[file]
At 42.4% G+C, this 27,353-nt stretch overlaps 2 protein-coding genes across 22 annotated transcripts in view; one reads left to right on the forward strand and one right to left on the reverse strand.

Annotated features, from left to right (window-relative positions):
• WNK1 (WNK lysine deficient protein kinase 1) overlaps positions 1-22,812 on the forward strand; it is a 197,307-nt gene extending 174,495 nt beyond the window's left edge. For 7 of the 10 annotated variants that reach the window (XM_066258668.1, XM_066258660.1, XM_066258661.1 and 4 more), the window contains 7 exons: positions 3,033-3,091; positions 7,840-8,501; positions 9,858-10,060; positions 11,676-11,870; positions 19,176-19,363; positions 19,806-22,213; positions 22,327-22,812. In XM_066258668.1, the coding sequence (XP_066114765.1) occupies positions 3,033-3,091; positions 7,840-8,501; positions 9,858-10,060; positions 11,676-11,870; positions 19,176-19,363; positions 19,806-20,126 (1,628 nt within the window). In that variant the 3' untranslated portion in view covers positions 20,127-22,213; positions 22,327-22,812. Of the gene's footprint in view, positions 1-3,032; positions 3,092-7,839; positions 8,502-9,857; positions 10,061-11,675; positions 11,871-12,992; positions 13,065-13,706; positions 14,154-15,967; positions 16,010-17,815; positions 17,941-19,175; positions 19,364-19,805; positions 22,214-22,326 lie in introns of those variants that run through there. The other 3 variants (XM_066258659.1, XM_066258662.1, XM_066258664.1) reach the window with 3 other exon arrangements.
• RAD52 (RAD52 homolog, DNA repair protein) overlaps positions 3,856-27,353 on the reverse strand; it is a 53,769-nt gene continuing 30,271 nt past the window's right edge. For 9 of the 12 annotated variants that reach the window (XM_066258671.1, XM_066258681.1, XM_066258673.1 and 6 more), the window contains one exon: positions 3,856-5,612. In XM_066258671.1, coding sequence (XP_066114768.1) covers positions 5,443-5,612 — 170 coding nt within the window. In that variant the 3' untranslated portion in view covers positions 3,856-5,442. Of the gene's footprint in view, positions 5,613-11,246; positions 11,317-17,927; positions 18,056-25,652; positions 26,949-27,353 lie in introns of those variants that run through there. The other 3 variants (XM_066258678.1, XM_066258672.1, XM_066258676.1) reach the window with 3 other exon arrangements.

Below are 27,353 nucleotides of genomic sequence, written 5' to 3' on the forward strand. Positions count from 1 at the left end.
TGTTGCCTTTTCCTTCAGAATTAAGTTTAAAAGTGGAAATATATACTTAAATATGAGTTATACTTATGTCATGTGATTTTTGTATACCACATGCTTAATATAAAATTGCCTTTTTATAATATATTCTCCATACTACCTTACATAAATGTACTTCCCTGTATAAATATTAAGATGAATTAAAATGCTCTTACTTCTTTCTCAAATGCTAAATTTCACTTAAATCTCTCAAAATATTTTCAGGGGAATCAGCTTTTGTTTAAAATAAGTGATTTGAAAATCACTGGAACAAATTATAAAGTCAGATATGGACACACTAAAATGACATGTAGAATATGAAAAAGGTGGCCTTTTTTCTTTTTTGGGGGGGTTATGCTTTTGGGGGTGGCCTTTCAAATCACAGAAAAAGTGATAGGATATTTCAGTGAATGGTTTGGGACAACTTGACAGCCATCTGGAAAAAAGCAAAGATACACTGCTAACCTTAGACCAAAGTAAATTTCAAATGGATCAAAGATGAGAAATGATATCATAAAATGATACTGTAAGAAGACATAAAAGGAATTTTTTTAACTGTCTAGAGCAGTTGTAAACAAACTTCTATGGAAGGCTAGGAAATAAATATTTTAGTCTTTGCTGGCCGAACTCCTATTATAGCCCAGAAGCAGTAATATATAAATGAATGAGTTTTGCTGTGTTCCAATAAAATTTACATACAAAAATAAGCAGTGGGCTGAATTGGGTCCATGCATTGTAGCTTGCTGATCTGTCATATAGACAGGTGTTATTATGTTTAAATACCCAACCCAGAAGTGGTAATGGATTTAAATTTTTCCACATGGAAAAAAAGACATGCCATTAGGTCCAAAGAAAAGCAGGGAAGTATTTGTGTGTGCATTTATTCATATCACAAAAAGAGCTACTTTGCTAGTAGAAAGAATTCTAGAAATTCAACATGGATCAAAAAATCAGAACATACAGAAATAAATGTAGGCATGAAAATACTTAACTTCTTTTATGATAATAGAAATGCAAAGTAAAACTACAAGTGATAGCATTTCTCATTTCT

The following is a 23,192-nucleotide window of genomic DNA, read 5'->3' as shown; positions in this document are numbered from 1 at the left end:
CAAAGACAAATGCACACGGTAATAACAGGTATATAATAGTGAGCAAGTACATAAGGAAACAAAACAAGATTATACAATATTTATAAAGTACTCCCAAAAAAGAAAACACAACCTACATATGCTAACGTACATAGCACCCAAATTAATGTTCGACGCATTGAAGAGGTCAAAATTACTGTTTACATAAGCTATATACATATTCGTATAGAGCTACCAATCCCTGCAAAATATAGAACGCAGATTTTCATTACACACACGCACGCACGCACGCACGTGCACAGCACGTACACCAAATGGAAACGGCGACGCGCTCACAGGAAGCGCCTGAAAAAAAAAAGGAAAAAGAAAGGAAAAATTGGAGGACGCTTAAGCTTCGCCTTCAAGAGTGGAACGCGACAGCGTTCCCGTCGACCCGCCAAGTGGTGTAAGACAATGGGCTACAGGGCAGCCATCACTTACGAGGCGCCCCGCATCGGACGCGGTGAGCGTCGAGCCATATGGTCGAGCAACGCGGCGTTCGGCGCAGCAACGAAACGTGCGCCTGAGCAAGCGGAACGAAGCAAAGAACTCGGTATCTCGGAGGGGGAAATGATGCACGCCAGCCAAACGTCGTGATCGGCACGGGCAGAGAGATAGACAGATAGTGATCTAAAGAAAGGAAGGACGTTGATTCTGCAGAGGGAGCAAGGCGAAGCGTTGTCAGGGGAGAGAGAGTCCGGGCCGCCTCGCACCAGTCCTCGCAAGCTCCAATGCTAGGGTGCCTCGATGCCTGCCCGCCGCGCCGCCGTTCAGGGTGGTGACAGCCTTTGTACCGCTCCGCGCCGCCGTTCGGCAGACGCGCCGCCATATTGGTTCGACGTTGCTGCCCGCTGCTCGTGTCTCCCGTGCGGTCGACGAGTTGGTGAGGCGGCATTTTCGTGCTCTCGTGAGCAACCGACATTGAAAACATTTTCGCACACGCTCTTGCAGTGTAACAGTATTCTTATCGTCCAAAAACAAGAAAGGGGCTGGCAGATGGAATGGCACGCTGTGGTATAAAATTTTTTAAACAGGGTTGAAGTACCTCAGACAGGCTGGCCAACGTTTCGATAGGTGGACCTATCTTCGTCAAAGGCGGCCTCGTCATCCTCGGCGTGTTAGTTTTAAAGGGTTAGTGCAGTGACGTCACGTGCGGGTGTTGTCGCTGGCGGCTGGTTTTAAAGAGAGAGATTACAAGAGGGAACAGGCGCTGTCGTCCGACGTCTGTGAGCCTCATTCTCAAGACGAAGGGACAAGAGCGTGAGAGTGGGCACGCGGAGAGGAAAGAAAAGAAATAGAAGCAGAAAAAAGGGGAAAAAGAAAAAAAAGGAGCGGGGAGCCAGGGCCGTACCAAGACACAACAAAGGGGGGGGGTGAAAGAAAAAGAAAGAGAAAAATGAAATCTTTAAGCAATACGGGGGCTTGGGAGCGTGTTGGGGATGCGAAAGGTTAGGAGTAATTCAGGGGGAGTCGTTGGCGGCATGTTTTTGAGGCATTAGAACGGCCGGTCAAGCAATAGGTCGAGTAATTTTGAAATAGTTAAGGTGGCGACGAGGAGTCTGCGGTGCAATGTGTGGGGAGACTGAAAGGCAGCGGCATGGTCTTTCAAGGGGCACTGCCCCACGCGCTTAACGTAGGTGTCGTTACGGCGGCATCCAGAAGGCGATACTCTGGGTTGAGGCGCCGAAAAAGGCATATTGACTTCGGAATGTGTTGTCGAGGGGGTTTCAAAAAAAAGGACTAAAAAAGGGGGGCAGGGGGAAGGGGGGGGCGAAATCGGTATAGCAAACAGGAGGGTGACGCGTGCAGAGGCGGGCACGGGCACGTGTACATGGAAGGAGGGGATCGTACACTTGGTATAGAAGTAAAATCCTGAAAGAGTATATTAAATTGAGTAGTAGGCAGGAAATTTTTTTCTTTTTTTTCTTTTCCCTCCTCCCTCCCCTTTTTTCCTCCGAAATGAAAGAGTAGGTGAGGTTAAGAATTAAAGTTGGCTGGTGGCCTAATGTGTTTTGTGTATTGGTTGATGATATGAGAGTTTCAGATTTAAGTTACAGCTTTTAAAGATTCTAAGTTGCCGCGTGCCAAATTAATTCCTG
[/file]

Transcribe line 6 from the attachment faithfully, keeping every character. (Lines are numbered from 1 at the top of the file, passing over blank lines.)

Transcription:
TGTTGCCTTTTCCTTCAGAATTAAGTTTAAAAGTGGAAATATATACTTAAATATGAGTTATACTTATGTCATGTGATTTTTGTATACCACATGCTTAATATAAAATTGCCTTTTTATAATATATTCTCCATACTACCTTACATAAATGTACTTCCCTGTATAAATATTAAGATGAATTAAAATGCTCTTACTTCTTTCTCAAATGCTAAATTTCACTTAAATCTCTCAAAATATTTTCAGGGGAATCAGCTTTTGTTTAAAATAAGTGATTTGAAAATCACTGGAACAAATTATAAAGTCAGATATGGACACACTAAAATGACATGTAGAATATGAAAAAGGTGGCCTTTTTTCTTTTTTGGGGGGGTTATGCTTTTGGGGGTGGCCTTTCAAATCACAGAAAAAGTGATAGGATATTTCAGTGAATGGTTTGGGACAACTTGACAGCCATCTGGAAAAAAGCAAAGATACACTGCTAACCTTAGACCAAAGTAAATTTCAAATGGATCAAAGATGAGAAATGATATCATAAAATGATACTGTAAGAAGACATAAAAGGAATTTTTTTAACTGTCTAGAGCAGTTGTAAACAAACTTCTATGGAAGGCTAGGAAATAAATATTTTAGTCTTTGCTGGCCGAACTCCTATTATAGCCCAGAAGCAGTAATATATAAATGAATGAGTTTTGCTGTGTTCCAATAAAATTTACATACAAAAATAAGCAGTGGGCTGAATTGGGTCCATGCATTGTAGCTTGCTGATCTGTCATATAGACAGGTGTTATTATGTTTAAATACCCAACCCAGAAGTGGTAATGGATTTAAATTTTTCCACATGGAAAAAAAGACATGCCATTAGGTCCAAAGAAAAGCAGGGAAGTATTTGTGTGTGCATTTATTCATATCACAAAAAGAGCTACTTTGCTAGTAGAAAGAATTCTAGAAATTCAACATGGATCAAAAAATCAGAACATACAGAAATAAATGTAGGCATGAAAATACTTAACTTCTTTTATGATAATAGAAATGCAAAGTAAAACTACAAGTGATAGCATTTCTCATTTCT